Ballot challenges filed across NC, but Rowan waiting for DMV
Published 5:01 pm Friday, November 18, 2016
By Josh Bergeron
SALISBURY — Find a Division of Motor Vehicles office and you may find long wait times, but it’s rare to see the DMV delay an election.
Like all other counties, Rowan is waiting for the DMV before it can finalize vote totals.
In late October, a federal judge ruled that votes must be counted from people who registered at DMV offices unless the agency proves people refused to register. That court order forced the Rowan County Board of Elections to delay a final approval of election results, scheduled to occur on Friday. Just before the meeting was scheduled to occur, Rowan Elections Director Nancy Evans said she had not received a list of voters from the DMV.
Rowan Board of Elections Chairman Dave Collins on Friday said 431 provisional ballots have not been approved or denied. Collins said the board would make a decision about remaining ballots after receiving the DMV list.
In a news release, State Board of Elections Spokesman Patrick Gannon said “many, if not all, counties” also were expected to delay final approval of election results — called canvass. Evans said it’s the first time she recalls a court decision delaying Rowan County’s canvass.
Before delaying canvass on Friday, the Rowan County Board of Elections approved 355 provisional ballots. The board also wrapped up approval of mail-in absentee ballots. Approved votes didn’t change results of races in Rowan County. Ballots approved in the future are also unlikely to change results.
McCrory has received 40,605 votes in Rowan County, according to totals posted Friday. Cooper sits at 21,498 votes. Since election day, McCrory has gained 183 votes through absentee and provisional ballots. Cooper has gained 101 votes locally.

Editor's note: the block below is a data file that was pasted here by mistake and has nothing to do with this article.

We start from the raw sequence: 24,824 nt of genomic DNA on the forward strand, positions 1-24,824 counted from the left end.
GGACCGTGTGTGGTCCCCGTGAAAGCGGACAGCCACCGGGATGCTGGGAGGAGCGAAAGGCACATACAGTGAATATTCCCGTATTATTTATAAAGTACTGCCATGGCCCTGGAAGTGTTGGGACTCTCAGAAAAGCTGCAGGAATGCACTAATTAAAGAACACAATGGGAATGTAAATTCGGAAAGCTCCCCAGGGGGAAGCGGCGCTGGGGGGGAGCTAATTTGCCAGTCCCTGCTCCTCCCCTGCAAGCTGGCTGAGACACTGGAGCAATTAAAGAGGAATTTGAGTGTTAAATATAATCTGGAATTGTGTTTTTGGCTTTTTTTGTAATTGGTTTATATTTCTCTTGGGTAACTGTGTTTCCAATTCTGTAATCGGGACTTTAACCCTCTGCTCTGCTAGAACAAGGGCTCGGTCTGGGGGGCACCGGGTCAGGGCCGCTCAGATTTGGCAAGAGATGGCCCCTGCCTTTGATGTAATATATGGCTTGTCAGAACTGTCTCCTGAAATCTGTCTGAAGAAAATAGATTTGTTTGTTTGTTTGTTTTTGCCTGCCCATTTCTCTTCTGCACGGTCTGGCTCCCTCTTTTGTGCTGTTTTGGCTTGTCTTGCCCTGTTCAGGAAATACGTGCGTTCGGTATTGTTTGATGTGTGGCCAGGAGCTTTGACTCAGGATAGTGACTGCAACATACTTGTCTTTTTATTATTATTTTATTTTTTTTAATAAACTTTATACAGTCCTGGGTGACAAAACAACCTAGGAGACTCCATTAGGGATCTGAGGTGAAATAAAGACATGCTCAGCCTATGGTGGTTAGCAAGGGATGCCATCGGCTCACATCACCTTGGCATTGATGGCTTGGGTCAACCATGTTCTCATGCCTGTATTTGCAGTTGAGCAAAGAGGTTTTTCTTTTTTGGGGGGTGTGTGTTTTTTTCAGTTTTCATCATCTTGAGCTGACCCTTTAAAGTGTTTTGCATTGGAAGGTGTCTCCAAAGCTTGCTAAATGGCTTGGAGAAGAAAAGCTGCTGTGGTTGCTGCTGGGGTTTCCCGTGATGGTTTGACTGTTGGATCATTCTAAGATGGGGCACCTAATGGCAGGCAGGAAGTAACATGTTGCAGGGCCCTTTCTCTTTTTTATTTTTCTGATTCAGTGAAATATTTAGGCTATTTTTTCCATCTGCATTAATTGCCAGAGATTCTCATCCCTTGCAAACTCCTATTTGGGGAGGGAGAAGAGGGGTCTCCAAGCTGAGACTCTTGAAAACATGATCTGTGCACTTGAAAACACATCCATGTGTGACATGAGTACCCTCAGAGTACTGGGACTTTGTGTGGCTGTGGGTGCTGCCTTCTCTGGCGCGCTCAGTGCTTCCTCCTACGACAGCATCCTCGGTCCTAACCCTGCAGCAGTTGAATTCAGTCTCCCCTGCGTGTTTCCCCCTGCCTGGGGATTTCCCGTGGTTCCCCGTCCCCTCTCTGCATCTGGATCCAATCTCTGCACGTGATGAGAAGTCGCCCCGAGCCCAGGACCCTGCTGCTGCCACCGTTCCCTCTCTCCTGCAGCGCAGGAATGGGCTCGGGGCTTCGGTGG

The governor’s race is much closer statewide — less than half of a percent.
A minuscule margin also exists in the state auditor’s race, where Republican Chuck Stuber trails Democrat Beth Wood by less than 4,000 votes. Stuber has already announced his intent to ask for a recount.
Statewide recounts can occur if a candidate trails by 10,000 votes or fewer. The auditor’s race meets that criteria, but the governor’s race is slowly inching out of recount territory. On Friday afternoon, State Board of Elections results showed Cooper leading by roughly 6,300 votes. The Cooper campaign, which said it had a more up-to-date tally, reported Cooper’s lead at 7,448 votes.
Marc Elias, an attorney for Cooper’s campaign, said McCrory could win all of the challenges filed by his campaign and still lose the election.
First, McCrory’s campaign challenged a number of mail-in absentee ballots where signatures of witnesses appeared to be similar. McCrory’s campaign later alleged that felons and dead people voted in dozens of counties.
McCrory cannot “undo what is basic math,” Elias said. Mocking McCrory, Elias coined a nickname for challenges filed by the Republican’s campaign — the “50-county challenge program.” During a press call with reporters, Elias repeatedly referred to Cooper as the Governor-elect.
On Friday afternoon, McCrory campaign spokesman Ricky Diaz stressed that many ballots still haven’t been counted.
“Roy Cooper is making presumptuous statements based on piecemeal results from a handful of Democrat-leaning counties in order to deflect attention away from serious voter fraud concerns that are emerging across the state,” Diaz said in an emailed statement.
Diaz accused Cooper of fighting to count votes of dead people and felons.
Although the Cooper campaign expressed confidence the several-thousand-vote lead would hold, official results won’t be known until all 100 counties certify election results. The State Board of Elections is scheduled to meet at 11 a.m. Tuesday, Nov. 29, for the statewide canvass.
Rowan County’s canvass has been rescheduled to Monday at 5 p.m.
Contact reporter Josh Bergeron at 704-797-4246.